A few of my favorite things #14

Vampire Weekend – Contra (2010)

Wispy if not vaporous on first and even third listening, with synthesized beats that don’t complement the vocal tracks. But I learned to love the whole thing, smitten with the tales of love on the run and narratives fractured in part by sampled harmonies substituting for guitar parts and Ezra Koenig’s quiet, unruffled way of dropping a key verse before he disappears into the mix. It peaks with “Diplomat’s Son,” resolute about not making a point about a half-remembered relationship whose importance waxes and wanes with the synth patch.

Warren Zevon – Genius: The Best of Warren Zevon (2002)

His albums are good, his compilations better. The staid early material isn’t helped by his Brand X voice, but hook him up with the Fleetwood Mac rhythm section, synthesized strings, excitable girl backup singers and the songs are borne aloft, high on what they’re getting away with. Buried in the second half is “Looking For the Next Best Thing,” defiant about making do.

John Prine – Sweet Revenge (1973)

As much as I like the debut, there’s a showman’s air to it: here are these great songs I’ve written with details to ponder. Produced by Arif Mardin, Sweet Revenge is closer to: my band and I are playing great songs. “Often is a Word I Seldom Use,” “Grandpa Was a Carpenter,” the title track, “Onomatopoeia” — if folk shares a lived experience, folk rock asks the audience to project its own.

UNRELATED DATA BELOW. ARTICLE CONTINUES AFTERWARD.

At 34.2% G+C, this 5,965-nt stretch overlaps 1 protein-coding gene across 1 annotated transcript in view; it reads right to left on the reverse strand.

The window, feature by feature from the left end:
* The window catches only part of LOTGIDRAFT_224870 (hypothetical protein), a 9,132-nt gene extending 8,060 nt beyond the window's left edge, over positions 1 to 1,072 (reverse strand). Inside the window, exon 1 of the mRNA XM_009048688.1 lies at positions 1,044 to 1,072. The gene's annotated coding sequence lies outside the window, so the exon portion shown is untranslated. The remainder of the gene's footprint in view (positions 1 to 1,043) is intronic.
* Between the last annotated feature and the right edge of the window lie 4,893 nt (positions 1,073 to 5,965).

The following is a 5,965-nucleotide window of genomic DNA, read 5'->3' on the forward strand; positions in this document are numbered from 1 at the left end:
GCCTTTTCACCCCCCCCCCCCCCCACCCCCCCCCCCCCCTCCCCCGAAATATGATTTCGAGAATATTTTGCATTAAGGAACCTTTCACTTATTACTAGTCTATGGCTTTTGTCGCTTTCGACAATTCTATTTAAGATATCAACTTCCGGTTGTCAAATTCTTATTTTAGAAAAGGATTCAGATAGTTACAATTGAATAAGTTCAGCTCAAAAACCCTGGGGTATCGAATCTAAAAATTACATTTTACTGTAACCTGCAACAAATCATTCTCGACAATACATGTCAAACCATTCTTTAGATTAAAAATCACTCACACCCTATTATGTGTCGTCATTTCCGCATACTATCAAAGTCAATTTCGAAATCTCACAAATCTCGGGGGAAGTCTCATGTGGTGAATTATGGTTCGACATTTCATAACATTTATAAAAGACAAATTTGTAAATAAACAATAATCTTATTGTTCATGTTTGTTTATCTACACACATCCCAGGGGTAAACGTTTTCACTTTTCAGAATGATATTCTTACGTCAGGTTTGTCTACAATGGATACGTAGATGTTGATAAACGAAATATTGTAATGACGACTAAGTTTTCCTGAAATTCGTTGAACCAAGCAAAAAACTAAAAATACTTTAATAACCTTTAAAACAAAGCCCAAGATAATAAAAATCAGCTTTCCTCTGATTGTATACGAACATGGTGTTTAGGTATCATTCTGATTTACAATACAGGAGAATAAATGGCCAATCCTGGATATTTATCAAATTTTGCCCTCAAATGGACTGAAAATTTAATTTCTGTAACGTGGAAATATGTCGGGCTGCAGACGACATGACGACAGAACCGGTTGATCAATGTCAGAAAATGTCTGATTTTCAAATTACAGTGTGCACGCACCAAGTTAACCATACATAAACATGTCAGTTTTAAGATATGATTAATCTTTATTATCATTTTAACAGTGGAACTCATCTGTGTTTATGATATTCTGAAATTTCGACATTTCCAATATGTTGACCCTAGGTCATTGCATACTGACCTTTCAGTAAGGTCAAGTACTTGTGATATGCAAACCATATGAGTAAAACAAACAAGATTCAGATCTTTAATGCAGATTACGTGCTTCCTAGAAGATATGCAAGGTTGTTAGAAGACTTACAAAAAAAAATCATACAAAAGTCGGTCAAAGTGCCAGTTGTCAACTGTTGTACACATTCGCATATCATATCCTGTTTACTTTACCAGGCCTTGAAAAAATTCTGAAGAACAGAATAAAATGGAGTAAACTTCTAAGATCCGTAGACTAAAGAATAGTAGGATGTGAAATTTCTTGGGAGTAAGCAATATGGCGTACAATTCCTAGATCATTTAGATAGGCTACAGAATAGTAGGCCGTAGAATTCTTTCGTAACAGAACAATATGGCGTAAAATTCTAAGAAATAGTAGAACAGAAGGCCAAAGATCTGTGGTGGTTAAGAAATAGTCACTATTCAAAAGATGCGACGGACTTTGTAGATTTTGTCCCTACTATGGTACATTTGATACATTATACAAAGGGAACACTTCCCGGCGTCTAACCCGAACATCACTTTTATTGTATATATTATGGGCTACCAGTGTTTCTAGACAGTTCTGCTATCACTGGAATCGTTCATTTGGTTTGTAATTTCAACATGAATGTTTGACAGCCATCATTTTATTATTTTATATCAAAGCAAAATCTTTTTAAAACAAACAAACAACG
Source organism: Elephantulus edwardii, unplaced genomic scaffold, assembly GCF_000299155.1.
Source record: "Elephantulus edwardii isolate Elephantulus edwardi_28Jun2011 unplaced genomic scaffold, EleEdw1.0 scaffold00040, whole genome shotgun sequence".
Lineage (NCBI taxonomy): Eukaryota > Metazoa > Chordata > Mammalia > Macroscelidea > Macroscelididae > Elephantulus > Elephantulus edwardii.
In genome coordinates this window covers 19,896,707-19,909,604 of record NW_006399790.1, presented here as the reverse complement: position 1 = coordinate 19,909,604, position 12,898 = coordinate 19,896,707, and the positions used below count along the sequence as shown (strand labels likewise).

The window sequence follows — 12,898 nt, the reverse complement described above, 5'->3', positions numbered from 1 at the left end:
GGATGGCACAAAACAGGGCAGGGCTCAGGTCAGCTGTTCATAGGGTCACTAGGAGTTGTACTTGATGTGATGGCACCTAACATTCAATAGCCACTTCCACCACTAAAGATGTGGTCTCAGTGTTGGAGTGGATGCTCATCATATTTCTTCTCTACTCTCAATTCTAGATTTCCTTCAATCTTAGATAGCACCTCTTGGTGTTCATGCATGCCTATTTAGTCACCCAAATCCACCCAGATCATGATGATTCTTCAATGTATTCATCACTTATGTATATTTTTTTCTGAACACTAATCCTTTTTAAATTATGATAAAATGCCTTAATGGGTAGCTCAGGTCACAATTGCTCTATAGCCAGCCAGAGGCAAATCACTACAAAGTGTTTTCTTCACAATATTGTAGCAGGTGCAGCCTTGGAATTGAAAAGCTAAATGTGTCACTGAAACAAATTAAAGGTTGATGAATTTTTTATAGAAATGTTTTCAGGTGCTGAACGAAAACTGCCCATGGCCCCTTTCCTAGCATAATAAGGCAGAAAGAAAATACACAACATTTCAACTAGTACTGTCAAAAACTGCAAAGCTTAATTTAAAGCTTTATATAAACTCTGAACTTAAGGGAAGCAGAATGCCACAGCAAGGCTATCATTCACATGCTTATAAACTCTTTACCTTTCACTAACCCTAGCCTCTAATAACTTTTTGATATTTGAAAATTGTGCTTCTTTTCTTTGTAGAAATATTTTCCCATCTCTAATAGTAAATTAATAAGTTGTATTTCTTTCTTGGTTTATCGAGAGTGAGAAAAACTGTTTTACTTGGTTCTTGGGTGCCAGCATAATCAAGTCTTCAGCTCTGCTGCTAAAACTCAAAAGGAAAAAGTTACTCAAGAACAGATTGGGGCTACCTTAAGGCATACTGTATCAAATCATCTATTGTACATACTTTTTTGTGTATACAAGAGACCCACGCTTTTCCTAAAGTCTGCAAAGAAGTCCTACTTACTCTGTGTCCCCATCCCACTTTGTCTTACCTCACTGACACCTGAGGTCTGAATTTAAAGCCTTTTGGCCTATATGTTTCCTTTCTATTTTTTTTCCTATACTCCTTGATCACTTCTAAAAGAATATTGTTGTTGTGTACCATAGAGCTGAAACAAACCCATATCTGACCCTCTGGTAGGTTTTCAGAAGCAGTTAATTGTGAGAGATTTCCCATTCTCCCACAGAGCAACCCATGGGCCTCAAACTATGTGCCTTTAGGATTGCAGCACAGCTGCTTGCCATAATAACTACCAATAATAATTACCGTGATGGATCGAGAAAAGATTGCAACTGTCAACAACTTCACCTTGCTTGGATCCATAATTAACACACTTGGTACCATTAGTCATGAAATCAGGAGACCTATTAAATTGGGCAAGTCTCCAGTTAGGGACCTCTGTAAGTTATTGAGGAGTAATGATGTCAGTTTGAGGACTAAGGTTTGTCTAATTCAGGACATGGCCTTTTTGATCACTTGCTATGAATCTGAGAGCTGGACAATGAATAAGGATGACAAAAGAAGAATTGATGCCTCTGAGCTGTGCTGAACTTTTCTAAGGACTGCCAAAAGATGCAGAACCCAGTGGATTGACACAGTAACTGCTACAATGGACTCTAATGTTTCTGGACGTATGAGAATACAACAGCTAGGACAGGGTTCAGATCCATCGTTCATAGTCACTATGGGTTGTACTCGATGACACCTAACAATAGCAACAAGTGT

Pulp – Different Class (1995)

While their boring Britpop contemporaries tripped over their influences, this Sheffield act found a marriage between material and arrangements as fertile as Leonard Cohen and his Casio presets on I’m Your Man. Shopping for an identity in a century’s worth of detritus, I found these disco-inflected tunes as camp and louche as I wanted myself to be. If you don’t believe me, listen to my karaoke version of “Disco 2000.”

Frank Sinatra – Where Are You (1957)

Torch songs on the edge of hysteria. Gordon Jenkins is not fond of restraint, although next to Nelson Riddle he’s Mantovani. I suspect that’s why these days I’ll stick Where Are You in my player over No One Cares and Only the Lonely: Sinatra’s coolness tempers the heat.

Leave a Reply

Fill in your details below or click an icon to log in:

WordPress.com Logo

You are commenting using your WordPress.com account. Log Out /  Change )

Twitter picture

You are commenting using your Twitter account. Log Out /  Change )

Facebook photo

You are commenting using your Facebook account. Log Out /  Change )

Connecting to %s

%d bloggers like this: